People have always had a hard time tending to our covenant with God. Time gets out of joint. Every time we ignore the needs of the poor, the orphan or the widow. Every time we choose greed over the wellbeing of others, we disrupt the covenant. God remains faithful, and we forget our half of the bargain. The prophets came, one after another, to remind us to repent, to return to God. Sometimes we listened; sometimes we didn’t.

And then, as the church teaches, Jesus came asking for followers. Jesus did everything in his power to explain the covenant to stubborn people in a new way, in a way that made sense to his tribe. He talked about the cross—that great and gruesome symbol of Christianity that promises to transform straying into fidelity, death into life.

The church has taught for two thousand years that the old covenant God made with God’s people came through Abraham and that Jesus represents the new covenant. But for some reason as I read the texts this week, I wondered if it’s more helpful for us to understand these two stories as part of the same movement of God trying to be faithful to us, trying to love us. Jesus wants us to return to a life with God, to return to the intimacy that Abraham enjoyed with the divine. We seem to muck it up one way or another, but whether we’re talking about covenant or cross, God is faithful.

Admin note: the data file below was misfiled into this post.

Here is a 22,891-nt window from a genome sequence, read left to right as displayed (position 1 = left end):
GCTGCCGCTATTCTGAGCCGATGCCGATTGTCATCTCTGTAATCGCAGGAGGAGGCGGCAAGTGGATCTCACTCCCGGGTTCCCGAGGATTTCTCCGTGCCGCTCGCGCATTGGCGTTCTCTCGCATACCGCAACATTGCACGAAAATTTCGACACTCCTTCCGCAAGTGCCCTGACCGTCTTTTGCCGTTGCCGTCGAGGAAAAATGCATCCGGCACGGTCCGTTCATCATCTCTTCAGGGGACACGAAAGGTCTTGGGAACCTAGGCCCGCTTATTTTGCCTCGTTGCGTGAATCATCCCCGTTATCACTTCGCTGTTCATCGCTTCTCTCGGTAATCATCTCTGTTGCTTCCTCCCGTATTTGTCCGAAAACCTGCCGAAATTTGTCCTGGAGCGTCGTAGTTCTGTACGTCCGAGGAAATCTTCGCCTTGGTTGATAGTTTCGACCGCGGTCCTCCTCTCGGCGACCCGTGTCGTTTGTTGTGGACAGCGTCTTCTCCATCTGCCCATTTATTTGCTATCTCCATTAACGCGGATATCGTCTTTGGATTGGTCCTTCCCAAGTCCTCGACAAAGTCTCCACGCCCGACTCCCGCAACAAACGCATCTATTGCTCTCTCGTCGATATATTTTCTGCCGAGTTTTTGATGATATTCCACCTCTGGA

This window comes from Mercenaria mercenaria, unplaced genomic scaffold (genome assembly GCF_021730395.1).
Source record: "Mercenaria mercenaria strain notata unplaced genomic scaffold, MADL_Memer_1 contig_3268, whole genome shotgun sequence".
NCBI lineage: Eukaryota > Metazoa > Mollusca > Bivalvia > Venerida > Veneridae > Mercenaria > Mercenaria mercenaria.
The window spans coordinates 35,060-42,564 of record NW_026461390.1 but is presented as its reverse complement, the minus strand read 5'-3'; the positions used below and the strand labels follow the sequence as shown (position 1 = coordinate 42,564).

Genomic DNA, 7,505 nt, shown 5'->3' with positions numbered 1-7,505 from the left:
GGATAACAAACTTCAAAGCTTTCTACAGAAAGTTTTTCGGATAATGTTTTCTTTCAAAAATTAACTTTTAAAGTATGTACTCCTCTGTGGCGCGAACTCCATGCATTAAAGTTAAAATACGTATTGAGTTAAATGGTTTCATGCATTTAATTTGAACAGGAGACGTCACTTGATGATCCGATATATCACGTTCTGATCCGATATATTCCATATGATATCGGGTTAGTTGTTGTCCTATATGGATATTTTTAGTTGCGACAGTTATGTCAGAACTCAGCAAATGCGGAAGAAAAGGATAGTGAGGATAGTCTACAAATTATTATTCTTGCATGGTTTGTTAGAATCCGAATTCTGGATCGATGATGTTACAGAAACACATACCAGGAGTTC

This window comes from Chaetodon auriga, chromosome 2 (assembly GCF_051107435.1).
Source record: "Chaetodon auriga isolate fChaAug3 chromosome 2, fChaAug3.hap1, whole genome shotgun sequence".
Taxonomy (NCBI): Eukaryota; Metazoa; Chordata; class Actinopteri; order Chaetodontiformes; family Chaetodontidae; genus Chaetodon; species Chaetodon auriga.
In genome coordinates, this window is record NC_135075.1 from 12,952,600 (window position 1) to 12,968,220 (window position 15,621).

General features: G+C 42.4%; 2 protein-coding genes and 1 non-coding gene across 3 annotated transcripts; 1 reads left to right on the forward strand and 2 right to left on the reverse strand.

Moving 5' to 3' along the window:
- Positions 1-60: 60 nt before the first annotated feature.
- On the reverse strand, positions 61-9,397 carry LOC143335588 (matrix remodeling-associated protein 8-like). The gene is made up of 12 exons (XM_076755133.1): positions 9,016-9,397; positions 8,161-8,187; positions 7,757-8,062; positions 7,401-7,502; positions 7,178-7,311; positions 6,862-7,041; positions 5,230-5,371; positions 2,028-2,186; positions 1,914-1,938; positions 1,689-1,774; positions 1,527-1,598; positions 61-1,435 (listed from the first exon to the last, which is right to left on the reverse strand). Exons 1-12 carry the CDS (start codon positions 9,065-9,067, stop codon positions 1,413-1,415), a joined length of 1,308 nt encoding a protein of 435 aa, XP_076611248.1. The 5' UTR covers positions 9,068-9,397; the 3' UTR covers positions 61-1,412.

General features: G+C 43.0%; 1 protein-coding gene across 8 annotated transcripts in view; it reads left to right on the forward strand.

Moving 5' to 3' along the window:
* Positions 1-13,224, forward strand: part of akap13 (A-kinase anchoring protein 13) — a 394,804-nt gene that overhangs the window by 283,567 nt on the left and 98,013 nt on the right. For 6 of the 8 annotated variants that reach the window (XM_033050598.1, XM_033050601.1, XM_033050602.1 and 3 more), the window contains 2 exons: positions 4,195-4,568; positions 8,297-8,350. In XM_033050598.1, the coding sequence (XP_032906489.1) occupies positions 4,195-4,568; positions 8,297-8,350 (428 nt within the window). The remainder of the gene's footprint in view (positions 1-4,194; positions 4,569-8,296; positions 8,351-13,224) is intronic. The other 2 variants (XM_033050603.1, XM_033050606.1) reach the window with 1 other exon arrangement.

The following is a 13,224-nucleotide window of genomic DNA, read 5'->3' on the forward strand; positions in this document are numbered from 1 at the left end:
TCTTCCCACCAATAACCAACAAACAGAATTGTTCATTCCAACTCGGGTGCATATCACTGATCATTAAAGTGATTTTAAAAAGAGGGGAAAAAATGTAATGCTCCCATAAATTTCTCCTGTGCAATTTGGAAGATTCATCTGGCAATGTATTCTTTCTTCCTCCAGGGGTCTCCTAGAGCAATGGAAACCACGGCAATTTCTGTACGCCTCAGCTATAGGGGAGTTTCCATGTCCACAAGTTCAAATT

Take up your cross, Jesus says this morning. Return to God. Drop all those other things that you are carrying—self-deceit, avarice, apathy, perceived powerlessness. Drop them all and take up the cross of Jesus. Return to God. Attend to the covenant that is in our midst. Make it bright, and true, and right.

Over and over in Lent, the church reminds us to turn around, attend to God, throw away the things we don’t need. At first that can feel overwhelming. How can I possibly do what the church is asking me to do? Lent, though, is not an individual sport. The covenant is not just with Abraham—it’s with an entire people. Jesus isn’t calling just individuals to follow, he is asking a tribe to take on the responsibilities and the risks of the cross. God comes to us at St. Mark’s as a tribe, feeds us as a tribe, forgives us as a tribe, calls us back to God as a tribe. Do not try to do this Christianity thing alone, because you won’t make it. We are in it together.

And we have some work to do. Spend two minutes with the headlines, and the work in front of us names itself. Lent is when we wind the clock. When we attend to the covenant between God and God’s people. Take spiritual inventory. Look in your neighborhood for places that seem out of joint. Peer into the corners of our church and see if there’s some work we need to be doing as a spiritual family. Lent is our opportunity to really believe that we are the children of a God loves us. Our covenant needs attention. The cross needs attention. Wind the clock. Amen.